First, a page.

WASHINGTON — The FBI is investigating whether foreign governments, organizations or individuals provided financial support to extremists who helped plan and execute the Jan. 6 attack on the Capitol, one current and one former FBI official told NBC News.
As part of the investigation, the bureau is examining payments of $500,000 in bitcoin, apparently by a French national, to key figures and groups in the alt-right before the riot, the sources said. Those payments were documented and posted on the web this week by a company that analyzes cryptocurrency transfers. Payments of bitcoin, a cryptocurrency, can be traced because they are documented on a public ledger.
Separately, a joint threat assessment issued this week by the FBI, the Department of Homeland Security and various other federal and D.C.-area police agencies noted that since the Jan. 6 riot, “Russian, Iranian, and Chinese influence actors have seized the opportunity to amplify narratives in furtherance of their policy interest amid the presidential transition.”
Russian state and proxy media outlets “have amplified themes related to the violent and chaotic nature of the Capitol Hill incident, impeachment of President Trump, and social media censorship,” the unclassified intelligence report said. “In at least one instance, a Russian proxy claimed that ANTIFA members disguised themselves as supporters of President Trump, and were responsible for storming the Capitol building.”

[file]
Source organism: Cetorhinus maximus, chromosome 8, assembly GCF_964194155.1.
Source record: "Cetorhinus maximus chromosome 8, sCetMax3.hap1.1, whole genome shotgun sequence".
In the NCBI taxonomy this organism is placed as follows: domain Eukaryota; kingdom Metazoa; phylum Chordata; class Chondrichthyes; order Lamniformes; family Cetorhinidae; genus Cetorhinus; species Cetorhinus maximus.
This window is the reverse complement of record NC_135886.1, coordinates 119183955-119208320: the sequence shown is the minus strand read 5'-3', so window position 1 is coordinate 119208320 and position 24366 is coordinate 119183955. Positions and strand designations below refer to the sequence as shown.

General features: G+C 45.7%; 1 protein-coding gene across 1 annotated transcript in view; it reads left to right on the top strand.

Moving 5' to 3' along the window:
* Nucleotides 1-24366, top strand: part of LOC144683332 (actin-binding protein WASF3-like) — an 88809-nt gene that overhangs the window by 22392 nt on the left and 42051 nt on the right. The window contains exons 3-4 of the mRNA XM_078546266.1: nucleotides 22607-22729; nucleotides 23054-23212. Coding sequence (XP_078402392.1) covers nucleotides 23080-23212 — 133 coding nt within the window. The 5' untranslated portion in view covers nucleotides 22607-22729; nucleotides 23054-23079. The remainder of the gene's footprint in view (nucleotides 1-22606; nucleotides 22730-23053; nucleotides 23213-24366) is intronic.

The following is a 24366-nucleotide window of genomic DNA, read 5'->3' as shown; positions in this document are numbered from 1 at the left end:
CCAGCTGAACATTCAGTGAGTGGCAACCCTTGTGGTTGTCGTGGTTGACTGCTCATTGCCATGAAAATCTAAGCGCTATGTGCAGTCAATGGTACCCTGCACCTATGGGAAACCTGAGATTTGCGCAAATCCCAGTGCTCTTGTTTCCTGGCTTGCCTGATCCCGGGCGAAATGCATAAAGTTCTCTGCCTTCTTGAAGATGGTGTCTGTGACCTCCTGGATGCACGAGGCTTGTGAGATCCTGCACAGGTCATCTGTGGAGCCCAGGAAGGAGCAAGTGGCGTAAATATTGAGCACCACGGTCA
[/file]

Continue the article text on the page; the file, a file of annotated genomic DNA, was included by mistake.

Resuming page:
Chinese media, meanwhile, “have seized the story to denigrate U.S. democratic governance, casting the United States as broadly in decline — and to justify China’s crackdown on protestors in Hong Kong.”
The examination of possible foreign influence related to the Capitol riot, which involves the FBI’s Counterintelligence Division, comes after years of what current and former FBI officials say is mounting evidence that Russia and other foreign adversaries have sought to secretly support political extremists on the far right and far left.
Law enforcement officials and terrorism experts say there has long been “a mutual affection between Western white supremacists and the Russian government,” as two scholars put it in a February paper on the JustSecurity web site.
Some senators were concerned enough about the issue that they inserted a requirement in the 2021 defense bill that the Pentagon “report to Congress on the extent of Russian support for ‘racially and ethnically motivated violent extremist groups and networks in Europe and the United States’ — and what can be done to counter it.”
The current FBI official told NBC News that the bureau did not necessarily suspect Russian involvement in the bitcoin transfers, which appear to have been made by a French computer programmer who died by suicide on Dec. 8 after triggering the transfers, according to French media.